Fresh coats of paint are still drying in the offices of the winners of the 2013 elections, but the 2014 campaign season is already underway.
Democratic sources are suggesting one longtime member of the state Assembly may face a serious challenge in this year’s Democratic primary.
Dmytro Fedkowskyj, who served as Queens’ member on the Panel for Educational Policy, the city Department of Education’s policy-making arm, from 2008 through 2013, may run for the Assembly seat in the 30th District.
That would put Fedkowskyj, a Middle Village resident, up against 15-year-incumbent Assemblywoman Margaret Markey (D-Maspeth). The 30th District is based in Maspeth, but also includes Woodside and parts of Astoria, Long Island City, Middle Village and Sunnyside.
In a statement, Fedkowskyj said he has not yet decided if he would enter the race, but kept the option open.
“I’m humbled by the thought of serving in the State Assembly, but haven’t made any decision yet,” he said. “Right now, I’m exploring all possible options.”
Judy Bertrum, a Whitestone resident who served on the PEP with Fedkowskyj as an appointee of former Mayor Bloomberg, said that despite disagreeing with him often, she enjoyed working with Fedkowskyj.
“I was really impressed with him. He defended his constituents and he did it the right way,” she said. “You have to be able to disagree and still be able to walk away and shake hands.”
Before serving on the PEP, Fedkowskyj was on the Community Education Council in District 24. Nick Comaianni, president of CEC District 24, endorsed the idea of a Fedkowskyj candidacy.
“I think it’s a great idea,” he said. “I think he would be a great asset in the State Assembly, especially with regards to education issues.”
Comaianni said Fedkowskyj was instrumental in helping add more seats to notoriously overcrowded District 24 during his time on the CEC, where he chaired the school construction and zoning committee.
Michelle Norris, a member of District 30’s CEC, said Fedkowskyj has helped her on a number of issues including changing DOE policy to allow children with suicidal tendencies to apply for what is called a “504,” special accommodations provided by federal law for students with disabilities.
“He’s really good on helping me move issues along,” Norris said. “There’s a lot of people who talk to you and say ‘call me, ‘and never get back to you. But he’s very supportive and he’s there.”
Fedkowskyj also serves on Community Board 5 and sits on the land use and education committees. Most recently, he served as an advisor on educational matters to Mayor de Blasio during his transition and in the search for a new schools chancellor.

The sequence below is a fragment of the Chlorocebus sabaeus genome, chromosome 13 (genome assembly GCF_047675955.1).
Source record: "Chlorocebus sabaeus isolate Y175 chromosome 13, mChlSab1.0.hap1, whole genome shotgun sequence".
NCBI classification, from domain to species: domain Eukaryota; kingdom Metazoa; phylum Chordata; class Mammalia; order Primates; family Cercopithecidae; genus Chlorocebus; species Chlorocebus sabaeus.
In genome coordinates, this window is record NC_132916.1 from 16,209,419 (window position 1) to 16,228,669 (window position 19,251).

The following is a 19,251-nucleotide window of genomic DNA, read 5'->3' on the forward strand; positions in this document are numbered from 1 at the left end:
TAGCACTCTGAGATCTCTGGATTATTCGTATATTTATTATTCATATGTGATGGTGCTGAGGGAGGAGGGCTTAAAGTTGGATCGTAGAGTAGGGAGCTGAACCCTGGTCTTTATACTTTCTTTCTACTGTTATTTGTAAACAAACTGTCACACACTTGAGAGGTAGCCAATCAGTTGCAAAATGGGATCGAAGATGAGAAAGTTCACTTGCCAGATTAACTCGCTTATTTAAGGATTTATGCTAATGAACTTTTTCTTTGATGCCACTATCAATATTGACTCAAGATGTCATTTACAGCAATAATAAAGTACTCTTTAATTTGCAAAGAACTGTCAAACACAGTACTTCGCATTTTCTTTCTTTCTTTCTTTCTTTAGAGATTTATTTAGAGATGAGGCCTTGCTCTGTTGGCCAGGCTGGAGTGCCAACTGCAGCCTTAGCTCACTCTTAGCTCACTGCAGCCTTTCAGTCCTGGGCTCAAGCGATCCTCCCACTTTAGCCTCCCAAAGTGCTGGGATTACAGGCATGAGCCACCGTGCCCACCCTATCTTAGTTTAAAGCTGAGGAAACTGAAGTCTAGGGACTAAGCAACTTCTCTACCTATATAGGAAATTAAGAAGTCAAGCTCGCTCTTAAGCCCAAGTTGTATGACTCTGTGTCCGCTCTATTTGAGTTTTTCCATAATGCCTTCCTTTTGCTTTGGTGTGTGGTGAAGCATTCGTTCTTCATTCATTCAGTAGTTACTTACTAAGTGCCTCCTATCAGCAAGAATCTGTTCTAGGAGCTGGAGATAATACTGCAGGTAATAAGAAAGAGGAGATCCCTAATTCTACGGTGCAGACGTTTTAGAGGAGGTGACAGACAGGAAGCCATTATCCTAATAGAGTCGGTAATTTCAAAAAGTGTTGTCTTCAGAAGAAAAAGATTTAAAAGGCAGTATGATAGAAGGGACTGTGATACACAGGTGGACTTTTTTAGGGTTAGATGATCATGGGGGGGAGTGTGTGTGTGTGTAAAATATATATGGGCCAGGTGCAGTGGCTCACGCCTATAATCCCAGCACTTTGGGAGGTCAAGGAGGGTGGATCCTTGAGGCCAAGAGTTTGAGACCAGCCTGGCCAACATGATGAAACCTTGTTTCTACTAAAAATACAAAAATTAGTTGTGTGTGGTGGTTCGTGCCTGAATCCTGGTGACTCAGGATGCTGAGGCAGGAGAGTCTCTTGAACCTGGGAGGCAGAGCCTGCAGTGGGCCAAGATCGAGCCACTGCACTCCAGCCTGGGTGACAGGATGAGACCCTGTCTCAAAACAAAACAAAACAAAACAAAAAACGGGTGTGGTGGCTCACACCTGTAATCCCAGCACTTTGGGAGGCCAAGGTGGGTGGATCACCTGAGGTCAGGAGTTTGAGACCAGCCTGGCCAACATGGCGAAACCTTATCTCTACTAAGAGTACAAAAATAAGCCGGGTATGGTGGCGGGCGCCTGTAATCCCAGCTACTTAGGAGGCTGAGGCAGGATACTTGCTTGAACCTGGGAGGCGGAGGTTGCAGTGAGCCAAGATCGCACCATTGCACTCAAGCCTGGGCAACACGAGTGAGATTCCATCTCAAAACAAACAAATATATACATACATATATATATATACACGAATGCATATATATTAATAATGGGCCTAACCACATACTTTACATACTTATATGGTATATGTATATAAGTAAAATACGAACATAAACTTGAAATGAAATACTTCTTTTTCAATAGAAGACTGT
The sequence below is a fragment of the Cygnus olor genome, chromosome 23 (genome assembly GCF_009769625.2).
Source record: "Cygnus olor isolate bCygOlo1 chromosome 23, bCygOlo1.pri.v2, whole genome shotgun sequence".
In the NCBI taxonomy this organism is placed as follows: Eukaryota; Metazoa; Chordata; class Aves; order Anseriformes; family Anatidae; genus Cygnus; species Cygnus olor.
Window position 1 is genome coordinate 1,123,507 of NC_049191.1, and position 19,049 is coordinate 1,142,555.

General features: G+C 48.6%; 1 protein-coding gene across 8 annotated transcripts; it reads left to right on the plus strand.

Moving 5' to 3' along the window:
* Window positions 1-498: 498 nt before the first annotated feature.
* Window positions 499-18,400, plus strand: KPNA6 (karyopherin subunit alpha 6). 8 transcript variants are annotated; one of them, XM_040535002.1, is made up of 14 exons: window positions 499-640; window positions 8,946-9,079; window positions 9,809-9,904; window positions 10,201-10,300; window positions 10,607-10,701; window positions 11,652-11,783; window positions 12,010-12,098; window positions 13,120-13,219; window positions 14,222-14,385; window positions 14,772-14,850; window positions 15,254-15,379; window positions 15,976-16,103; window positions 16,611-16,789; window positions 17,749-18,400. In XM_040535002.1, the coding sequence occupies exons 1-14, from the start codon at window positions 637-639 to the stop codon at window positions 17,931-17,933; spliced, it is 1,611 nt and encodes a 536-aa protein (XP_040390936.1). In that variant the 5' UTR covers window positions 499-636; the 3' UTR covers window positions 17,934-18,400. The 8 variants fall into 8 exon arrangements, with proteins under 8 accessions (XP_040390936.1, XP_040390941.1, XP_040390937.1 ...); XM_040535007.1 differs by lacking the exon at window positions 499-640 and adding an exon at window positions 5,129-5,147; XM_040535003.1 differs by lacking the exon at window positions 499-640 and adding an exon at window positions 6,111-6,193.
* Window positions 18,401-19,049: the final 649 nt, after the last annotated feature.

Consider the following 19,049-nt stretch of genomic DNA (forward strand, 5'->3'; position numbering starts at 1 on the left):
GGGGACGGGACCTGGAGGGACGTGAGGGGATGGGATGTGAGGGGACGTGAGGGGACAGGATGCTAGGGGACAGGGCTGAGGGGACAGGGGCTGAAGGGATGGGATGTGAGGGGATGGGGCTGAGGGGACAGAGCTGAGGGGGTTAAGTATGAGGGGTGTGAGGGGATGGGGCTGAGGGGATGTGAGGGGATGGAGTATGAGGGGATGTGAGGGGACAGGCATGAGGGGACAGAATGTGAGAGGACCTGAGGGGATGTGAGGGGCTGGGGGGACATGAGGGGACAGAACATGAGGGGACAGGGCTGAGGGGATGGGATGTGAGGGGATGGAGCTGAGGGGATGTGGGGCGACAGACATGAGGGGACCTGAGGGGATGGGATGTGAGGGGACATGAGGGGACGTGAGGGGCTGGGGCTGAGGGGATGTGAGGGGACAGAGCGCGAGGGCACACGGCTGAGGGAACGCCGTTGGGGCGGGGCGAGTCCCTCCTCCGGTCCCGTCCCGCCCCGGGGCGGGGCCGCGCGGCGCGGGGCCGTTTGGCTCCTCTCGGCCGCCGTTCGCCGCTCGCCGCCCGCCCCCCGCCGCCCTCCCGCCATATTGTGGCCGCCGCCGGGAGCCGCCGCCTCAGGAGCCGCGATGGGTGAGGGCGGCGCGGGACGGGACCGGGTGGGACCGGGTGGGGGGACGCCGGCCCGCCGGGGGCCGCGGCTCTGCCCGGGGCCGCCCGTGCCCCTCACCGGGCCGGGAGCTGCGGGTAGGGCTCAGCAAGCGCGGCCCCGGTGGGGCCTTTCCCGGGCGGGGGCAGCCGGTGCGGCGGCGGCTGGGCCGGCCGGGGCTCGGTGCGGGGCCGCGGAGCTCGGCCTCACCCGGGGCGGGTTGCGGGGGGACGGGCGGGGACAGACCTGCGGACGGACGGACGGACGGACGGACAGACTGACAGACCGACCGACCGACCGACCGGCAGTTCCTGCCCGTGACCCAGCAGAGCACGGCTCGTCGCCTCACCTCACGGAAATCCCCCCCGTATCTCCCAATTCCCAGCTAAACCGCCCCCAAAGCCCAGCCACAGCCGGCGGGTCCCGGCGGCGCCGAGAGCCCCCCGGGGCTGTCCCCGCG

During his time on the PEP, he also served as an advisor to former Borough President Helen Marshall on education issues.
Markey was elected to the Assembly in 1998, succeeding Rep. Joe Crowley (D-Jackson Heights), now chairman of the Queens Democratic Party.
Some Democrats see Markey as vulnerable because she has rarely faced a competitive election. Since taking office, she has never had a competitive Democratic primary race and was unopposed by Republicans between 2000 and 2006.
In the last three election cycles, she has faced Maspeth businessman Anthony Nunziato, winning over 60 percent of the vote in every race, the closest, a 21-point win, in 2010. Nunziato has not yet said if he plans on making another run.
According to several Democratic insiders, Fedkowskyj may be just the first of many Queens Democrats eyeing challenges to incumbents this year.
“Many see the party leadership as being the weakest it’s been in a while,” said one longtime Democratic insider, saying Crowley’s defeat in the mayoral race, in which he backed former Council Speaker Christine Quinn; public advocate’s race, wherein the party initially backed Reshma Saujani who failed to make the runoff; and in the speaker’s election, during which Crowley endorsed the ill-fated bid of Councilman Dan Garodnick (D-Manhattan), may have left the impression that the party’s establishment is weak.
“You may see a number of challenges against incumbents this year,” the insider said, noting that those candidates could have the support of groups that backed de Blasio and Speaker Melissa Mark-Viverito last year, which have long champed at the bit at taking on the Democratic Party leadership and are emboldened by the results of the 2013 elections.
Democrats hold every state legislative seat in Queens and few, if any, are competitive in general elections. That leaves the Democratic primary the real race in many districts. Republicans haven’t held an Assembly seat in Queens since 1996.
The state legislative primaries are typically in September, but Albany is mulling a change that would move them to June 24 to coincide with the primaries for the state’s congressional elections.